How to Enjoy Japanese Halloween

Summer is over, and from the end of September, cities are having a Halloween mood. In retrospect, there were Halloween events at theme parks, restaurants and bars in the early 2000’s. They have already offered special menus for at least 20 years. Today I’m going to talk about how to enjoy Japanese Halloween. Let’s get started! 

When Does It Begin?

According to Wikipedia, originally, American servicemen who lived in Japan brought the custom of Halloween because they wanted  to have a great time with their family. In the 1970s , Halloween merchandise was sold at Kiddy Land in Harajuku, and the first Halloween parade was seen as a sales promotion for their sales in 1983. Then, in the late 1990s, a special event started at Tokyo Disneyland. Furthermore, from the 2000s, many confectionery companies have been getting into the market.   

How is it Different in Japan?

First of all, there’s no religious aspect. It is a commercial event similar to Christmas and Valentine’s Day in Japan. The Christmas campaign is mainly targeted at family and lovers, while Valentine’s Day is for lovers only. The Halloween event is targeted at all ages: family, lovers, friends and kids. That’s why many retailers jump in this predictably  profitable event.  

When it comes to a Halloween costume that people wear, we prefer cute costumes rather than gross ones. We are not familiar with cut hands with blood or eye balls which are made precisely. In my book, these perspectives are affected by anime and kawaii culture, I’d say. So you have to remember that you should choose a moderate costume over a grotesque one in order not to have someone call for the police. Nowadays, kindergartens have their school events, like making paper crafts of a wizard hat or a jack-o-lantern. You might be able to see kids wearing  costumes and running around in your neighborhood. Some communities offer an event where kids can get cookies or candies. That being said, it’s not that common for ordinary people in Japan to hold a Halloween event, so kids can’t get any gifts when they go to a stranger’s house. Halloween is a commercial event for Japanese people.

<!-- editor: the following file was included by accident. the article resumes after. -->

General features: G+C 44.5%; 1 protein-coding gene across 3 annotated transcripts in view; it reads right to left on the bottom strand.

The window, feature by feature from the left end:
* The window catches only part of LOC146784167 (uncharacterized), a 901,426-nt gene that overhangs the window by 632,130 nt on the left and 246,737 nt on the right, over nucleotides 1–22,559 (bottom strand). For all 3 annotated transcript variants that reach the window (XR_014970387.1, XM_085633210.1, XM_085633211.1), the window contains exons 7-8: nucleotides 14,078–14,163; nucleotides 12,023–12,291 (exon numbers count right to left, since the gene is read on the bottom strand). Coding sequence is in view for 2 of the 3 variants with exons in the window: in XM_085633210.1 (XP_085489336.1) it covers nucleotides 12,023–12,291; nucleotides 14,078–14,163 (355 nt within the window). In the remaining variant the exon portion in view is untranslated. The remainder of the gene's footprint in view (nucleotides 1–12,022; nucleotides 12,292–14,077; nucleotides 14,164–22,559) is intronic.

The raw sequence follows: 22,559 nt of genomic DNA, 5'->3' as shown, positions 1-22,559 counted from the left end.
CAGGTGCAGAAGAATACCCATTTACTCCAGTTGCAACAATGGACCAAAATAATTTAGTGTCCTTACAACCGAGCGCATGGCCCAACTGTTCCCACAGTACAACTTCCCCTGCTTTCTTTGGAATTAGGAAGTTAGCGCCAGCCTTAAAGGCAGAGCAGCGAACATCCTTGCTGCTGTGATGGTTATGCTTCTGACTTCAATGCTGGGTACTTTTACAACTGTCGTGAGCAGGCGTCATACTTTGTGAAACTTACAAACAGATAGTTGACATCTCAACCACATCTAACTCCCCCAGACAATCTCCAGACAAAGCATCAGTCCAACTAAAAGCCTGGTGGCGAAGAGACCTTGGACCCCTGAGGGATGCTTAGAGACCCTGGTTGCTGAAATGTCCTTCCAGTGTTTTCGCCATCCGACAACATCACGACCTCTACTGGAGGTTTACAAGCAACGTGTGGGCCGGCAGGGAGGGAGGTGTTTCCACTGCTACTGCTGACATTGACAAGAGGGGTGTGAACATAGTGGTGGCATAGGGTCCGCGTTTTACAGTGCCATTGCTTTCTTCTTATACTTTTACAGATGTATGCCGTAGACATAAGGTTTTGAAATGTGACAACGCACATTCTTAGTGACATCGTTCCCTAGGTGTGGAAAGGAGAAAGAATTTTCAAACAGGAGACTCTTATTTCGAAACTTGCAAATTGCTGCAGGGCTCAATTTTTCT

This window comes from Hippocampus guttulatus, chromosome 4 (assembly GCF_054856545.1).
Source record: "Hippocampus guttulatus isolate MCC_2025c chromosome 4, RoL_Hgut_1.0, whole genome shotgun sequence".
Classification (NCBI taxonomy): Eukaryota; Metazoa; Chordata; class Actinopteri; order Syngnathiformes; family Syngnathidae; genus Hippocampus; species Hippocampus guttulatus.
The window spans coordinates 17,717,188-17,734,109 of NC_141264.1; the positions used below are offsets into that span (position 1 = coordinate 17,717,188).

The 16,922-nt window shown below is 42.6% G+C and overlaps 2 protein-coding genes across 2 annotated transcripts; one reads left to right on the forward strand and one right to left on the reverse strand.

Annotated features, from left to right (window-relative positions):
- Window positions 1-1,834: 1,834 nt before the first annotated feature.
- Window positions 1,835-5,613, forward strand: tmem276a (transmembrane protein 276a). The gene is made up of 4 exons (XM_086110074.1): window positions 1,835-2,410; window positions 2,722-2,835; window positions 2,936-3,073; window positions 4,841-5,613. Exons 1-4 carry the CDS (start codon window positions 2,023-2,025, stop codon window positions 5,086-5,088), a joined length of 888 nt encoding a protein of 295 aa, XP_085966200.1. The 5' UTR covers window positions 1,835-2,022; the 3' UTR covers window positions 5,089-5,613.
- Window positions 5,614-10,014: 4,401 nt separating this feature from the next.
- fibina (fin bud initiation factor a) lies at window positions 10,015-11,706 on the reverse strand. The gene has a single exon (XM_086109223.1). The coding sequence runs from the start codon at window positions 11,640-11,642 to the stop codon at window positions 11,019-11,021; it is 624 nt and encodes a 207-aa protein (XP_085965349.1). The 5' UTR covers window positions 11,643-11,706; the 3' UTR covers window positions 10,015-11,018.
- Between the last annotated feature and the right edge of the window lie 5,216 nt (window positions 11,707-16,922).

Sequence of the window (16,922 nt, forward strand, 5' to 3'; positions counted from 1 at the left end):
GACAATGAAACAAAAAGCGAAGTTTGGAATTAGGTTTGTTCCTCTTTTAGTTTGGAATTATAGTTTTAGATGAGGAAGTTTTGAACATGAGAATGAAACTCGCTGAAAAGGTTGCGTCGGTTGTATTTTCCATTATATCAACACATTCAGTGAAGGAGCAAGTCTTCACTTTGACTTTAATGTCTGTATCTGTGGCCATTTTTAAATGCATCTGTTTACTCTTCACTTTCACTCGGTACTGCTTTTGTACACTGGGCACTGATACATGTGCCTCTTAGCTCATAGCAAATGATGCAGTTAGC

Let’s Get Dressed Up for an Event  

You can buy a costume at Don Quixote, Tokyu Hands, and Loft. Small parts and materials for making your own costume are sold at Hyakkin stores. Just know that you can put on your costume the last weekend of October or on the last day unless you go to theme parks. Otherwise, you might look like a bizzare person to others.  

Get Limited Edition Packages 

As I said, Halloween has come to be one of the most profitable events for retailers like supermarkets, grocery stores, and convinis. From the end of September, you can find packages which have orange, black, yellow, and green colors. Even though you don’t understand Japanese, you can recognize it without blinking an eye. Usually the shape would be a witch, jack-o-lantern, or ghost. It might be funny to see that every single retailer bends over backwards to connect their products to this event.       

Enjoy Seasonal Menus

Since Covid-19 has been easing, the restrictions have lifted this October. It is said that it’s a significant opportunity to attract customers  for the  food industry. You can enjoy special menus, getting some discounts by wearing a costume at many restaurants, bars, and hotels. They offer special events during the second week in October. Generally speaking, there are few people who wear a costume during the second week. Enjoy eating and drinking after work.  

Let’s Go to a Theme Park

Let’s cut loose and go big! You don’t have to worry about other people’s eyes. You can immerse yourself in a Halloween mood. Special events take place at Disneyland, Universal Studios Japan, and other parks during these weeks. Let’s take attractive photos of whatever you want  and post on your social media.

Join Events

Like Shibuya, you might know about it because of a TV news broadcast. You should buy roundtrip tickets beforehand if you take the subway. There might be restrictions to enter the areas and stations. Many people come here and enjoy wearing various costumes, so you can feel the holiday spirit. Of course, there’s a lot of Halloween events other than in Shibuya. You might want to search on Google about the events. Please bring back your can of beer or trash to your home. These days we don’t have many trash bins because of security issues. Leave everything neat and tidy when you go. That is theJapanese way.  

How was it? They say, a picture is worth a thousand words. Let’s go out and have a wonderful time. That is all for today. Thanks for taking your time to read my article to the end. See you in my next article soon!

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